As we exited the mountain biking trail, I spotted a cop car parked in the lot where the trail ended. I could see a police officer inside the car, head down as though reading something. “Oh, no,” I said quietly to Seth. “Are you going to get me in trouble?! You’re such a bad influence,” I teased, grinning up at him.
“I’m a bad influence?” he quirked one eyebrow in mock indigence. “As I recall, you’re the one who coerced me into walking this biking trail, ignoring the very clearly labeled sign.” I rolled my eyes as Seth continued, “And anyway, don’t you have a history of rule breaking?” He has a point. I am a bit of a rebel.
We waltzed past the cop without issue, still verbally jousting, and began the walk back to Seth’s truck. On the way there, walking along the road, Seth suddenly interrupted himself mid-sentence, “Hey, I think I know that guy.”
I followed his gaze, looking to my left just as a black Jeep sped past us. Its driver was Joe – socially awkward, kumquat eating Joe.
“He looks really familiar to me,” Seth was going on. The sweet rancher didn’t recognize him, but when the Jeep passed a second time – Joe had circled around and locked eyes with me on his second pass; this was intentional – I touched Seth’s arm and raised my eyebrows. “It’s Joe. Remember? From bible study?”
Seth’s eyes widened in recognition. “Oh my gosh! It’s Joe!” And then realization dawned. “He’s stalking us.” He started chuckling. “And here he comes again!”
Sure enough, Joe drove by a third time, circling us like a vulture, staring us down and obviously feeling hurt and jealous. “He looks really mad,” Seth commented. I just silently nodded. This is my life. Why is this my life? I live in a city of literally millions of people. How in the world do run-ins like this always seem to happen?!
Seth and I finally made it to his truck, and I didn’t know whether to laugh or cry. What must he be thinking? “You know he’s not competition, right?” I asked Seth as I buckled my seat belt. I didn’t want to overstep – I wanted to let him lead – but I also felt like I needed to reassure him after first the kumquat fiasco and now this!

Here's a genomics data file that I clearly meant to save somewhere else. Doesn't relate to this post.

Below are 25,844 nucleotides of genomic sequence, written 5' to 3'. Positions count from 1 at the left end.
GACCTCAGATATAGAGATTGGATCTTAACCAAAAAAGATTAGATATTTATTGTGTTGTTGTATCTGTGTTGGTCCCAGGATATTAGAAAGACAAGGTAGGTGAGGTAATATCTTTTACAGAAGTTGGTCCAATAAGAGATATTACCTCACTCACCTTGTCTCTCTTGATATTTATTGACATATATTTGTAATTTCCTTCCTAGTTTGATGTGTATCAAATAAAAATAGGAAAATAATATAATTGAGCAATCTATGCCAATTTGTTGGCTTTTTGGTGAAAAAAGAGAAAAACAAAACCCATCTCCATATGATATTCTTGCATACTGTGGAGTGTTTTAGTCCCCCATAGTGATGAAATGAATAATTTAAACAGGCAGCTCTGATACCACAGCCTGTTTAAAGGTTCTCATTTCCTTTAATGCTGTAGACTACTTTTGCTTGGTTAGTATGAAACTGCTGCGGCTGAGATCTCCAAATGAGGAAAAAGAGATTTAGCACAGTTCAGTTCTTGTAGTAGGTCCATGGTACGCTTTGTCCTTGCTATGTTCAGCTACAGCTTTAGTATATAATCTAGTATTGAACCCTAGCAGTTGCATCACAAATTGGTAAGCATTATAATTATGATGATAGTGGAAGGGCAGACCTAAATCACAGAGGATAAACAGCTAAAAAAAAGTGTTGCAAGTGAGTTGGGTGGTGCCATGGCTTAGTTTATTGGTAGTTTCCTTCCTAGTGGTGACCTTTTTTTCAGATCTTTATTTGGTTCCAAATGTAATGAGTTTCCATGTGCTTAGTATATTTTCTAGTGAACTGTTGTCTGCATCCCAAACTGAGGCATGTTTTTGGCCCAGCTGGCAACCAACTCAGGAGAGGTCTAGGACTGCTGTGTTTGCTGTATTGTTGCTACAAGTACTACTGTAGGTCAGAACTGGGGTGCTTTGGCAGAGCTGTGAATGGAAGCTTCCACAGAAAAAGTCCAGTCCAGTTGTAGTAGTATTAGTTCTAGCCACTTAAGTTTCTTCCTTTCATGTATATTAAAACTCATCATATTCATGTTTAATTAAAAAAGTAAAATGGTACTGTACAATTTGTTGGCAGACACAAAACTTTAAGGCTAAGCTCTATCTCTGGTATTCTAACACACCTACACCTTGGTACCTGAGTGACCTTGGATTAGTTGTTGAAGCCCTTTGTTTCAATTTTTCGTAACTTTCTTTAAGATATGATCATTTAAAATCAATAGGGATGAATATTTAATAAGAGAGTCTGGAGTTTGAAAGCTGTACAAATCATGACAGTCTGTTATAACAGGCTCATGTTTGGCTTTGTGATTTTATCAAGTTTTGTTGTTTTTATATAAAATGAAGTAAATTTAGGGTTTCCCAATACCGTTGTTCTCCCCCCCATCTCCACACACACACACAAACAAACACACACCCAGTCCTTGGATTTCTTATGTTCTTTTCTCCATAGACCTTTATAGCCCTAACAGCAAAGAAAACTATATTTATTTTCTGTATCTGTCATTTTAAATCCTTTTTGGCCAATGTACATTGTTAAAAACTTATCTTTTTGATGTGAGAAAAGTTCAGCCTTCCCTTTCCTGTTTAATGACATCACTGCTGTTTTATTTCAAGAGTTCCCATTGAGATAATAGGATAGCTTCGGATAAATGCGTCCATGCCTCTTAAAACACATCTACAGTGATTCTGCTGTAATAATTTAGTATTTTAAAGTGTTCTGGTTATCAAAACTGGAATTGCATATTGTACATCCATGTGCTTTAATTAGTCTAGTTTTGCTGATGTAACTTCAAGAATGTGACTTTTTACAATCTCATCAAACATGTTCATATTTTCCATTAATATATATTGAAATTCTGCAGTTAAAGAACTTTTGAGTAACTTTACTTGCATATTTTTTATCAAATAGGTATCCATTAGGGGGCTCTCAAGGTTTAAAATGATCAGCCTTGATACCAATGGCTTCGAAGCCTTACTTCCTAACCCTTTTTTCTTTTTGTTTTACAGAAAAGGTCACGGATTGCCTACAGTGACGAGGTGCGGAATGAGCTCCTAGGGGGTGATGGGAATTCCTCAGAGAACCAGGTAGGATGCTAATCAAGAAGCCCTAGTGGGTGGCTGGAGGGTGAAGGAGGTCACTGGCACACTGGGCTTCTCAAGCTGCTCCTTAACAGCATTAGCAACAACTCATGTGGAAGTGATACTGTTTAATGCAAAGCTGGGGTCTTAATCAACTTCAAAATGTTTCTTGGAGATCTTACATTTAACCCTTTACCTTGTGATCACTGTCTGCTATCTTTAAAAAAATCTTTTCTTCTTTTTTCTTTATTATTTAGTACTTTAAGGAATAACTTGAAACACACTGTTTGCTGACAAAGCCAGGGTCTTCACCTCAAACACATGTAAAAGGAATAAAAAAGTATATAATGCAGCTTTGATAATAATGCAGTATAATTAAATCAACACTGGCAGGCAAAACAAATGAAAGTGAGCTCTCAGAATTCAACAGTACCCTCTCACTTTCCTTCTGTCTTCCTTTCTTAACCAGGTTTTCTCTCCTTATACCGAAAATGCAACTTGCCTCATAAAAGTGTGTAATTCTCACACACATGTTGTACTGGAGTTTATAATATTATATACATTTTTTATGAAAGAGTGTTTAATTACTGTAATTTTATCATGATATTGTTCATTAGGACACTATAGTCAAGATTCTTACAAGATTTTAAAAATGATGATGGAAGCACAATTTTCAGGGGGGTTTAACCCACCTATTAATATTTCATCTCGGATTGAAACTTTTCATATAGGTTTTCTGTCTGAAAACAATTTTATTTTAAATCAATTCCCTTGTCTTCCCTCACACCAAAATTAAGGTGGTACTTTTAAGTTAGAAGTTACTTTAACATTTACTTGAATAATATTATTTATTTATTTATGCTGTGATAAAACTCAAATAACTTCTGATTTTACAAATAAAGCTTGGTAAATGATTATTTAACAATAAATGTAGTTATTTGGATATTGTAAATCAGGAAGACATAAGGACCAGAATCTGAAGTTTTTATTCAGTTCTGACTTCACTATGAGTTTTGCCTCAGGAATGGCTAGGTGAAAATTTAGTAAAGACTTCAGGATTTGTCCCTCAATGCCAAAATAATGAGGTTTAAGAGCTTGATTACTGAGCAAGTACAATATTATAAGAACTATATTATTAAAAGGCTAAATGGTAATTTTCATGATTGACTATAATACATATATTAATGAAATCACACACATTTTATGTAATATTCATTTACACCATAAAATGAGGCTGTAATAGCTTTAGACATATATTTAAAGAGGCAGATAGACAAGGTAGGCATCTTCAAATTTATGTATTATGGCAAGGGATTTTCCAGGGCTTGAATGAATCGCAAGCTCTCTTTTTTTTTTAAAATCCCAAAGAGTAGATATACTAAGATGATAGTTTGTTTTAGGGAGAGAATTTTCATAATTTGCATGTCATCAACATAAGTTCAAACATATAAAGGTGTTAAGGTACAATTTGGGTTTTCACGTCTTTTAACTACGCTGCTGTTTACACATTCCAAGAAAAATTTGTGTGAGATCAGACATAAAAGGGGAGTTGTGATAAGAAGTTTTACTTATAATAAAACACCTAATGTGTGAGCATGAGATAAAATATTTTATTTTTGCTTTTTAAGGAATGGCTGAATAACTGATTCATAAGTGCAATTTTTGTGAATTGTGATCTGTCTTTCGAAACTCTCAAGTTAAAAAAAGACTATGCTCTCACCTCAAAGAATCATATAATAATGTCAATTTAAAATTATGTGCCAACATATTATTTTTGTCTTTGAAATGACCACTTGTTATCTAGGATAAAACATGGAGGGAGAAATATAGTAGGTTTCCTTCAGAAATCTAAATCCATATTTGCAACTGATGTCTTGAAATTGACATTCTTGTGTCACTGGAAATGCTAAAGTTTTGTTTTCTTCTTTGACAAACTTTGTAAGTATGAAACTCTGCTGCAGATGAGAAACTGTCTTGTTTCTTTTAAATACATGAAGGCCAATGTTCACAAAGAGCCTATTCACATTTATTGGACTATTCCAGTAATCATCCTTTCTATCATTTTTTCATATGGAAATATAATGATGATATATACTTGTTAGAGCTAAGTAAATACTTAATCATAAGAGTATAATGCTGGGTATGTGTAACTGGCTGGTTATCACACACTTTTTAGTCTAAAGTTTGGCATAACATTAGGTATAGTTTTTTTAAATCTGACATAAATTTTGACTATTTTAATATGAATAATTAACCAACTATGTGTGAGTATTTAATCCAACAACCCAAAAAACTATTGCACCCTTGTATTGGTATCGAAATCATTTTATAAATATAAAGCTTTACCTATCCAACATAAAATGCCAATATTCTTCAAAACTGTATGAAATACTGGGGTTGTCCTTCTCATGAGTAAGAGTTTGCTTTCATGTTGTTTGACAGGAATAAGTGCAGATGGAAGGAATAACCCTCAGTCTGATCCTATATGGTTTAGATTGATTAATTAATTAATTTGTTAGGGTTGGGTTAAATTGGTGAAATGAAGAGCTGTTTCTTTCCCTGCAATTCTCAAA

“I dunno,” Seth commented in a half-teasing tone, “He seems pretty zealous in his pursuit of you.”
I smiled and then sobered. “Look, maybe this is out of line, but… I like you. I’m interested. And I’m excited to see where this might go when you get back from the ranch.”
Seth’s expression was indiscernible. He was driving by this time, so all I could see was his profile. “You’re right. That is a bit out of line. I mean, I’m interested, too, but I was going to wait until April to have that conversation.” He glanced at me, and I felt my face flush – whether from embarrassment or pleasure, I wasn’t sure. Probably a combination of both.
I was glad to know the feeling was mutual, but I wanted to kick myself for speaking out of turn. Flustered, I tried to change the subject, commenting on the music playing in the truck. I asked Seth if he played any instruments. His response? “Nope, I’m not musically talented at all. But maybe Joe is.”
I stared at him, mouth agape. A comment like that was completely out of character for Seth. Our perpetual run-ins with Joe must have gotten to him more than he let on. And Joe actually is very musically gifted – he sings and plays guitar, occasionally leading worship – but of course I wasn’t going to tell Seth that.
Almost as soon as he had made the snarky comment, Seth apologized. “I’m sorry. That was inappropriate. Forget I said anything.”
We picked up some tacos and red velvet cake – my favorite, though an odd combination – and Seth dropped me back off at my apartment. Although we hit a rough patch in the middle of our afternoon together, we ended on a high note. I appreciated that Seth was quick to apologize – a none-too-common sign of humility and maturity. And, in the end, we were back to laughing together. Seth always makes me laugh, and I do so dearly love to laugh.
Seth hugged me goodbye before he left again for the ranch, commenting in closing that he believes “it’s the man’s job to stick his neck out there. That way the girl can better guard her heart. Let me lead. Trust me to lead.”
I will. Just don’t make me wait too long.